The Northeast Australia LME lies off the coast of the State of Queensland. It extends to the Torres Strait, which separates Australia from Papua New Guinea. The main governance issues in this LME pertain to fisheries management and to the Great Barrier Reef Marine Park. Under the offshore constitutional settlement between the Australian states and the federal government, the management of most fisheries within the GBR is the responsibility of the Queensland government (see Brodie, 1999). For more information on the governance of Australia’s fisheries, see the FAO website. Under the Environment Protection and Biodiversity Conservation Act 1999, the Commonwealth Government has a framework that helps it to respond effectively to current and emerging environmental problems, and to ensure that any harvesting of marine species is managed for ecological sustainability. The GBR Marine Park Act was one of the first pieces of legislation in the world to apply the concept of sustainable development to the management of a large natural area. The GBR Marine Park Authority was established in 1975 to manage the multi-use park. The Authority aims to protect the natural ecosystems of the GBR, and ensures that fishing does not have unacceptable ecological impacts on the fished areas and the reefs. For more information on the history and zoning system of the GBR Marine Park (Brodie, 1999; Kelleher, 1993). Compulsory pilotage in the area reduces the risk of collision with reefs.
On the national level, the Commonwealth Government developed a National Action Plan for Tourism in 1998. The Plan, which identifies conservation and careful management of the environment as essential to the long-term viability of the tourism industry, makes a commitment to ecologically sustainable tourism development and recognizes that environmental considerations should be an integral part of economic decisions. The marine tourism industry has produced a code of conduct that covers issues such as anchoring, removal of rubbish, fish feeding and preservation of World Heritage values. Australia declared a 200 nautical-mile Exclusive Economic Zone in 1978. Australia is party to the following international agreements: Antarctic-Environmental Protocol, Antarctic Treaty, Biodiversity, Climate Change, Endangered Species, Environmental Modification, Hazardous Wastes, Law of the Sea, Marine Dumping, Marine Life Conservation, Nuclear Test Ban, Ozone Layer Protection, Ship Pollution, Tropical Timber 83, Wetlands, and Whaling.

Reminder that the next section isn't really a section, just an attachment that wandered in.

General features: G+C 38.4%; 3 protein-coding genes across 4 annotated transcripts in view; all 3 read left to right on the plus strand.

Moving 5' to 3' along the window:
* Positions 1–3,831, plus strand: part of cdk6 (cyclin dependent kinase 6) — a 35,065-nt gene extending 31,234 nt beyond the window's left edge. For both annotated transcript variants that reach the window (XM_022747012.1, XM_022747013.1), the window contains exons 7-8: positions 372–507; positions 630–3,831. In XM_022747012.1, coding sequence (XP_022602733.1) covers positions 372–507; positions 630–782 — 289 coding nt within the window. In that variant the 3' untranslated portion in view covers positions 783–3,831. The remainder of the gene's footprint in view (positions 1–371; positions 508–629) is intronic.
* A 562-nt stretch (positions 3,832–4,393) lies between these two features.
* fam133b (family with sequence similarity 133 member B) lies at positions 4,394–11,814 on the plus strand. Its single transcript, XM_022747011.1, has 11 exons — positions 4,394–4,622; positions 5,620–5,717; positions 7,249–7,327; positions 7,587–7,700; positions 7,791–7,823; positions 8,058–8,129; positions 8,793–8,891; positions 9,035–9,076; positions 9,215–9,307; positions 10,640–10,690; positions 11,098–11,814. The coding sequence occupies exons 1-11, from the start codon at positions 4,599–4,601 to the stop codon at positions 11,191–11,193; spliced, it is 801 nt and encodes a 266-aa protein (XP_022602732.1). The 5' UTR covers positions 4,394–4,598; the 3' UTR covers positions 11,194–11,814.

Articles and LME Volumes
- Bradbury, R.H. and C.N. Mundy, 1989. Large-scale shifts in Biomass of the Great Barrier Reef Ecosystem. In: Kenneth Sherman and Lewis M. Alexander, “Biomass yields and geography of Large Marine Ecosystems”, pp. 143-168. ISBN: 0813378443